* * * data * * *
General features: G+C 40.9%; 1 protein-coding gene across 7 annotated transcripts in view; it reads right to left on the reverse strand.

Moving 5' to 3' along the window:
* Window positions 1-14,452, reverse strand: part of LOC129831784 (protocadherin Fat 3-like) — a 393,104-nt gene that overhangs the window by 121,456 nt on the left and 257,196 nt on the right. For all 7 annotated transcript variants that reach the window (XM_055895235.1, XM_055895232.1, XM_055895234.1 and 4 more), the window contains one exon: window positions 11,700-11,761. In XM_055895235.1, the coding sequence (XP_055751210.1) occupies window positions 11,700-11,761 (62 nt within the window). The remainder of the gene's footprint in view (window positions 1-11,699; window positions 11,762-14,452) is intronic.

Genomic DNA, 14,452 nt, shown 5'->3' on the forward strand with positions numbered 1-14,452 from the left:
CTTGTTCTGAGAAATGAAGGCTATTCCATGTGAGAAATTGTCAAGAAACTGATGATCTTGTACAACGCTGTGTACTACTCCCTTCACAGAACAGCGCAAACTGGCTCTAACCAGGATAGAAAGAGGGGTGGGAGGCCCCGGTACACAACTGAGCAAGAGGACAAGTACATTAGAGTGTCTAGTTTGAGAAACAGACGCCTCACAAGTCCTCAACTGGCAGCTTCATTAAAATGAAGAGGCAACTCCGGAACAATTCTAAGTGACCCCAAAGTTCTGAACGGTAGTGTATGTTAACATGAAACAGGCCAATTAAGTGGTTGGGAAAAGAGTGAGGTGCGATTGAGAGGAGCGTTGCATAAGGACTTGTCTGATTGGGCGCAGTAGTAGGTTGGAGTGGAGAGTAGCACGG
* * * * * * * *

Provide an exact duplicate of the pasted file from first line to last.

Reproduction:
General features: G+C 40.9%; 1 protein-coding gene across 7 annotated transcripts in view; it reads right to left on the reverse strand.

Moving 5' to 3' along the window:
* Window positions 1-14,452, reverse strand: part of LOC129831784 (protocadherin Fat 3-like) — a 393,104-nt gene that overhangs the window by 121,456 nt on the left and 257,196 nt on the right. For all 7 annotated transcript variants that reach the window (XM_055895235.1, XM_055895232.1, XM_055895234.1 and 4 more), the window contains one exon: window positions 11,700-11,761. In XM_055895235.1, the coding sequence (XP_055751210.1) occupies window positions 11,700-11,761 (62 nt within the window). The remainder of the gene's footprint in view (window positions 1-11,699; window positions 11,762-14,452) is intronic.

Genomic DNA, 14,452 nt, shown 5'->3' on the forward strand with positions numbered 1-14,452 from the left:
CTTGTTCTGAGAAATGAAGGCTATTCCATGTGAGAAATTGTCAAGAAACTGATGATCTTGTACAACGCTGTGTACTACTCCCTTCACAGAACAGCGCAAACTGGCTCTAACCAGGATAGAAAGAGGGGTGGGAGGCCCCGGTACACAACTGAGCAAGAGGACAAGTACATTAGAGTGTCTAGTTTGAGAAACAGACGCCTCACAAGTCCTCAACTGGCAGCTTCATTAAAATGAAGAGGCAACTCCGGAACAATTCTAAGTGACCCCAAAGTTCTGAACGGTAGTGTATGTTAACATGAAACAGGCCAATTAAGTGGTTGGGAAAAGAGTGAGGTGCGATTGAGAGGAGCGTTGCATAAGGACTTGTCTGATTGGGCGCAGTAGTAGGTTGGAGTGGAGAGTAGCACGG